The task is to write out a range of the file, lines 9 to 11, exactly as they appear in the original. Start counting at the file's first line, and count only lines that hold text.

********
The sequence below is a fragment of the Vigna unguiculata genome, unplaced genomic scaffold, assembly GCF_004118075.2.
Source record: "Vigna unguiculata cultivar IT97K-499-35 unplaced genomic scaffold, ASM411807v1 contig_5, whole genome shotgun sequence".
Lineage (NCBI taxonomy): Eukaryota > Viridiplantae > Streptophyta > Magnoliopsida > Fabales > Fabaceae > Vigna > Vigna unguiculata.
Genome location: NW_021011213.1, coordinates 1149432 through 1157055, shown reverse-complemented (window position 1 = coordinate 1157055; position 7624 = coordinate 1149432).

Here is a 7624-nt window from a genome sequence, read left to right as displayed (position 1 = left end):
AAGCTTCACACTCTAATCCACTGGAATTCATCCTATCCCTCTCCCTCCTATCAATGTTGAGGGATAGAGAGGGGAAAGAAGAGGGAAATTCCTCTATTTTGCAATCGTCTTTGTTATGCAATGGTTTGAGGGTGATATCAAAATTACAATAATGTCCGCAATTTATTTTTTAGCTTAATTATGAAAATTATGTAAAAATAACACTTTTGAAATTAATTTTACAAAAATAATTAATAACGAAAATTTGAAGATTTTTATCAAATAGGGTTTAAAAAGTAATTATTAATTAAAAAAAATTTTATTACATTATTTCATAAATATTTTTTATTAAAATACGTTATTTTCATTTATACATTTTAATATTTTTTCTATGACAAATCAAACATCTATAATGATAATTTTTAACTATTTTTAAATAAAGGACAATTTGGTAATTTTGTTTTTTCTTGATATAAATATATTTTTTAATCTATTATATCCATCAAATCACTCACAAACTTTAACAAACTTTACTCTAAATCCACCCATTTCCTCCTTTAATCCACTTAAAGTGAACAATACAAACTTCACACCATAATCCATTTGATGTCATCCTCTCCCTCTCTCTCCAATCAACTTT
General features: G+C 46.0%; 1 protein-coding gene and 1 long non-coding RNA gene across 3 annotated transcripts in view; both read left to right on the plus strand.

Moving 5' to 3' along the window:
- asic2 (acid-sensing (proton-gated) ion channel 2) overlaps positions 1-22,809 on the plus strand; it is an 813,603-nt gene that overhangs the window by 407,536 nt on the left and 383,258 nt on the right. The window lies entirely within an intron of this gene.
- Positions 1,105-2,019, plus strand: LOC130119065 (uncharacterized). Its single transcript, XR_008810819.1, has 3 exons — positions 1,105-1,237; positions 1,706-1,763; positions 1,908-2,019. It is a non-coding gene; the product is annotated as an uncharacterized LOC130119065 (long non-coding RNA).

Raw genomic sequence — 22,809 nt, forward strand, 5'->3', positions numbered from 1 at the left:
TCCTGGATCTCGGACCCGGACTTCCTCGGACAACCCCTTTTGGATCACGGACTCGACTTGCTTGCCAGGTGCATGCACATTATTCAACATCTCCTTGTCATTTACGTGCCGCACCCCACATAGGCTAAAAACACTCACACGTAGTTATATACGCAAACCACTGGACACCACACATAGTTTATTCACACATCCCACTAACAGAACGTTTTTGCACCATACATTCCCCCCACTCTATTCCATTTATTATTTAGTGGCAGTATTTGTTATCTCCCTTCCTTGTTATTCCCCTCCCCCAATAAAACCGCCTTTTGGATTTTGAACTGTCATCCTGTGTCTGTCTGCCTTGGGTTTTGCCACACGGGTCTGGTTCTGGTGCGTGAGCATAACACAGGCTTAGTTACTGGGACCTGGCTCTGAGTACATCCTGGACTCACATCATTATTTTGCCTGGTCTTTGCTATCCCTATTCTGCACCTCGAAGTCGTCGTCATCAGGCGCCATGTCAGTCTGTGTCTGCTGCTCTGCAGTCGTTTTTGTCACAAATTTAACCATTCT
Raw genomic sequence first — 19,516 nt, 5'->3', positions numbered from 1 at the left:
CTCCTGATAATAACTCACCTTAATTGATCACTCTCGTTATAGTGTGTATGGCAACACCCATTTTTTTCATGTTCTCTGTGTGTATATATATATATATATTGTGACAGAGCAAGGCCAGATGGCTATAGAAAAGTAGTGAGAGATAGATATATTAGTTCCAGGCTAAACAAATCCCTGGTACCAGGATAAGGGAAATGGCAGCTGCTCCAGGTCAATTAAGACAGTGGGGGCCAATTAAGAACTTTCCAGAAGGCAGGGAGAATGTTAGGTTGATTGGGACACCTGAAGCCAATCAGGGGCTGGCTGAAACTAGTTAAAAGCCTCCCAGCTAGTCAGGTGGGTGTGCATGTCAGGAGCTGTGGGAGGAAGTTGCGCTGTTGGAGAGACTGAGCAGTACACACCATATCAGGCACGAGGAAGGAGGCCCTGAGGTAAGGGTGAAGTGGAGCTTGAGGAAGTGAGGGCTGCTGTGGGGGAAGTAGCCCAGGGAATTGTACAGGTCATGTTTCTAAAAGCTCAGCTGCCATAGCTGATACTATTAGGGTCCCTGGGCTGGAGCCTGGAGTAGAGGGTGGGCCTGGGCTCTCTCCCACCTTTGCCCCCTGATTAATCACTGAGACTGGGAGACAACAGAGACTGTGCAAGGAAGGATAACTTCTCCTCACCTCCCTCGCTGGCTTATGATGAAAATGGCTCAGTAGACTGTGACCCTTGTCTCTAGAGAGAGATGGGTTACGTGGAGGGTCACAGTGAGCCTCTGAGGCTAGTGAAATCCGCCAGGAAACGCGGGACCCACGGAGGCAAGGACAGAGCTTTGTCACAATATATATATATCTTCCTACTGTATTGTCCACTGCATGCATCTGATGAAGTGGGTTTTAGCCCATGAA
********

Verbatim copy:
- asic2 (acid-sensing (proton-gated) ion channel 2) overlaps positions 1-22,809 on the plus strand; it is an 813,603-nt gene that overhangs the window by 407,536 nt on the left and 383,258 nt on the right. The window lies entirely within an intron of this gene.
- Positions 1,105-2,019, plus strand: LOC130119065 (uncharacterized). Its single transcript, XR_008810819.1, has 3 exons — positions 1,105-1,237; positions 1,706-1,763; positions 1,908-2,019. It is a non-coding gene; the product is annotated as an uncharacterized LOC130119065 (long non-coding RNA).

Raw genomic sequence — 22,809 nt, forward strand, 5'->3', positions numbered from 1 at the left: